The humble press release can be an efficient way of bringing news to the media’s attention. But with journalists receiving hundreds of emails each day, are they really the best way to get your message across?

At Encore, we believe there’s still a place for press releases but they’re just one of many ways you can open up opportunities to share your news. 

Here are our top tips to get your release right:

1. Is it newsworthy?

The topic of your press release might be important to you but is it genuinely newsworthy?

The old adage that ‘Dog bites man’ isn’t news but ‘Man bites dog’ is remains true to this day.

If someone was telling your story but about another organisation, would it genuinely make you sit up and pay attention? Is there something unusual about it – a genuine world first, unusual event, great photography or even celebrity involvement?

If not, it’s may not be newsworthy. Go ahead and post it on your website and social channels but perhaps this one is not for external media.

2. Is it timely?

This has never been more important that in this digital age where news is coming at us 24:7.

If your event took place yesterday, sending out a press release today is probably too late. No media outlet likes to be seen to be reporting ‘old news’. Similarly, is something happening on the day you send out your release that makes it more timely to publish now than later? Draw attention to it, if so!

3. Does it tell a good story?

Every good story has a start, a middle and an end and press releases are exactly the same.

With so much competition for editorial space, if it isn’t clear what a story is about, it will likely be spiked. You also need to make sure you’ve answered the ‘6Ws’ of ‘who, what, where, when, why and how’ (yes, we know the last isn’t a W!). Journalists are tight for time. The less additional work you make for them asking questions, the better your chances of publication.

4. Tone of voice – keep it simple

If you have a particular media outlet in mind, take a look at the stories they usually run and their writing style. Matching this where possible makes it easier for them to use your release as it will require minimal editing to fit in.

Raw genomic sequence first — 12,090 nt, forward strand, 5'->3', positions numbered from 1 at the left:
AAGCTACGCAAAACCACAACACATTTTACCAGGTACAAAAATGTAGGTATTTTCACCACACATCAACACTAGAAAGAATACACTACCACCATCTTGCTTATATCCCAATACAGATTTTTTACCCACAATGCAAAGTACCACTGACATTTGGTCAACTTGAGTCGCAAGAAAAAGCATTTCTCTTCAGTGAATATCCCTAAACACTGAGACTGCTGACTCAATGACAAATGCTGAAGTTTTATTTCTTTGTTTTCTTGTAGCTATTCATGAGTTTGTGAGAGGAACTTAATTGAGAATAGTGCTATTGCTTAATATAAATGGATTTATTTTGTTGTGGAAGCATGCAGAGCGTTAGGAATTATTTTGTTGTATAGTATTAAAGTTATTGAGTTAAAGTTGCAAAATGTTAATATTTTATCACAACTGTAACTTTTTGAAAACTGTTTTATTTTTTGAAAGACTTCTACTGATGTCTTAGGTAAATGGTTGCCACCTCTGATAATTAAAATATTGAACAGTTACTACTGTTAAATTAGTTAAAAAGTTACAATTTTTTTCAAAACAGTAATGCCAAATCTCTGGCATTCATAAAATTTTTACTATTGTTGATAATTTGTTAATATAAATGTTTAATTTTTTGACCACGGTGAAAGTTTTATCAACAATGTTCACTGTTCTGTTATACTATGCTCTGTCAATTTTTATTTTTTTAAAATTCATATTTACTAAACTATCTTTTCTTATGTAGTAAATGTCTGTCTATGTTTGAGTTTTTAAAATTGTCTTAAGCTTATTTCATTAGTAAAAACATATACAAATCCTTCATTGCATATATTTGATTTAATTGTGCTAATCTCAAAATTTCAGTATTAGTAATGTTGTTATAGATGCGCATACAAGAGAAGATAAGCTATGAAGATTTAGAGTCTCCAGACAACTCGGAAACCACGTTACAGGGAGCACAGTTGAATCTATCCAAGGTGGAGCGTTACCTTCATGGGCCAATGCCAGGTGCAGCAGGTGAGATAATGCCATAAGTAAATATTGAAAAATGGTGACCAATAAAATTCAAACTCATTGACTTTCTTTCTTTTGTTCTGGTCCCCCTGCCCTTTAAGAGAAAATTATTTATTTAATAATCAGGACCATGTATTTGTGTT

Keep it simple and cut out hyperbole. Every company believes their business is innovative, groundbreaking and industry-leading but its not for journalists to promote your business – leave the flowery adjectives to the marketing team!

5. Go Marie Kondo 

Keep your release succinct and remove unnecessary details that clutter the story.

Make sure you include a great headline that sums up the story at a glance (and why its relevant to the media outlet’s audience).

Do you read every email that lands in your inbox? No! Make it easy for journalists to see quickly why they should read yours.  

6. Have you included good quality photography?

In a world where everyone with a smartphone can point and click, high-quality, professional photography has never stood out so much.

A picture paints a thousand words, as the old saying goes, and it’s true that photos grab attention on the page/screen.  A well-framed, well-lit, well-constructed image that explains what your story is about at a glance will always improve the likelihood of your story being published. Just make sure you size appropriately for digital or print media and include a clear photo caption and photographer credit.

 7. Are you targeting the right person?

It sounds obvious but before sending your press release, make sure you’re contacting the right journalist and media outlet! Review your target publication to make sure they cover the kind of story you’re sending and then  identify the right journalist to send your press release to. It’s no good sending a story about healthcare to a journalist who covers transport. Most journalists are far too busy to forward misdirected press releases to the ‘right’ contact.